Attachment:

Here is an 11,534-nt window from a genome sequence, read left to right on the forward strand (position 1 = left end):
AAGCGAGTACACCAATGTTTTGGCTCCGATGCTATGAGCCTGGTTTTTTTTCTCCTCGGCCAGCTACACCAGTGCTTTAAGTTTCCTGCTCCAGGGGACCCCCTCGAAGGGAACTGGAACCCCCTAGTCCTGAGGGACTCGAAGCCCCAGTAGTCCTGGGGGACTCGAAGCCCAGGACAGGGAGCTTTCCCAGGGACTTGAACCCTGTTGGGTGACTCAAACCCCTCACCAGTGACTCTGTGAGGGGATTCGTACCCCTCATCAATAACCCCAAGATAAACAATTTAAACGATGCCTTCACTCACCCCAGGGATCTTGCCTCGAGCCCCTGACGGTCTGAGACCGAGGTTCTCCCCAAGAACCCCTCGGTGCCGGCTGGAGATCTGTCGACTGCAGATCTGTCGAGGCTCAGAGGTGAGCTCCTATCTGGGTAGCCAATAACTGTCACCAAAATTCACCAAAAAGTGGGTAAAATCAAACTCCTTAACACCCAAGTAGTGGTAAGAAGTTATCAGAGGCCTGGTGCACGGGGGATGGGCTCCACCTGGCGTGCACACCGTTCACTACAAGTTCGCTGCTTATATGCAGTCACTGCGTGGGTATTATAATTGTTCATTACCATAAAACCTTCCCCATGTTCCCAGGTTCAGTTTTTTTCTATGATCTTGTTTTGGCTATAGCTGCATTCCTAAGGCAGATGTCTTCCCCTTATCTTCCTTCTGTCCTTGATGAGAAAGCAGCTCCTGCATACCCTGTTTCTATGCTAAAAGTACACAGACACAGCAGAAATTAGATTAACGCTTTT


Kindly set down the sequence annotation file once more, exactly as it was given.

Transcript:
Here is an 11,534-nt window from a genome sequence, read left to right on the forward strand (position 1 = left end):
AAGCGAGTACACCAATGTTTTGGCTCCGATGCTATGAGCCTGGTTTTTTTTCTCCTCGGCCAGCTACACCAGTGCTTTAAGTTTCCTGCTCCAGGGGACCCCCTCGAAGGGAACTGGAACCCCCTAGTCCTGAGGGACTCGAAGCCCCAGTAGTCCTGGGGGACTCGAAGCCCAGGACAGGGAGCTTTCCCAGGGACTTGAACCCTGTTGGGTGACTCAAACCCCTCACCAGTGACTCTGTGAGGGGATTCGTACCCCTCATCAATAACCCCAAGATAAACAATTTAAACGATGCCTTCACTCACCCCAGGGATCTTGCCTCGAGCCCCTGACGGTCTGAGACCGAGGTTCTCCCCAAGAACCCCTCGGTGCCGGCTGGAGATCTGTCGACTGCAGATCTGTCGAGGCTCAGAGGTGAGCTCCTATCTGGGTAGCCAATAACTGTCACCAAAATTCACCAAAAAGTGGGTAAAATCAAACTCCTTAACACCCAAGTAGTGGTAAGAAGTTATCAGAGGCCTGGTGCACGGGGGATGGGCTCCACCTGGCGTGCACACCGTTCACTACAAGTTCGCTGCTTATATGCAGTCACTGCGTGGGTATTATAATTGTTCATTACCATAAAACCTTCCCCATGTTCCCAGGTTCAGTTTTTTTCTATGATCTTGTTTTGGCTATAGCTGCATTCCTAAGGCAGATGTCTTCCCCTTATCTTCCTTCTGTCCTTGATGAGAAAGCAGCTCCTGCATACCCTGTTTCTATGCTAAAAGTACACAGACACAGCAGAAATTAGATTAACGCTTTT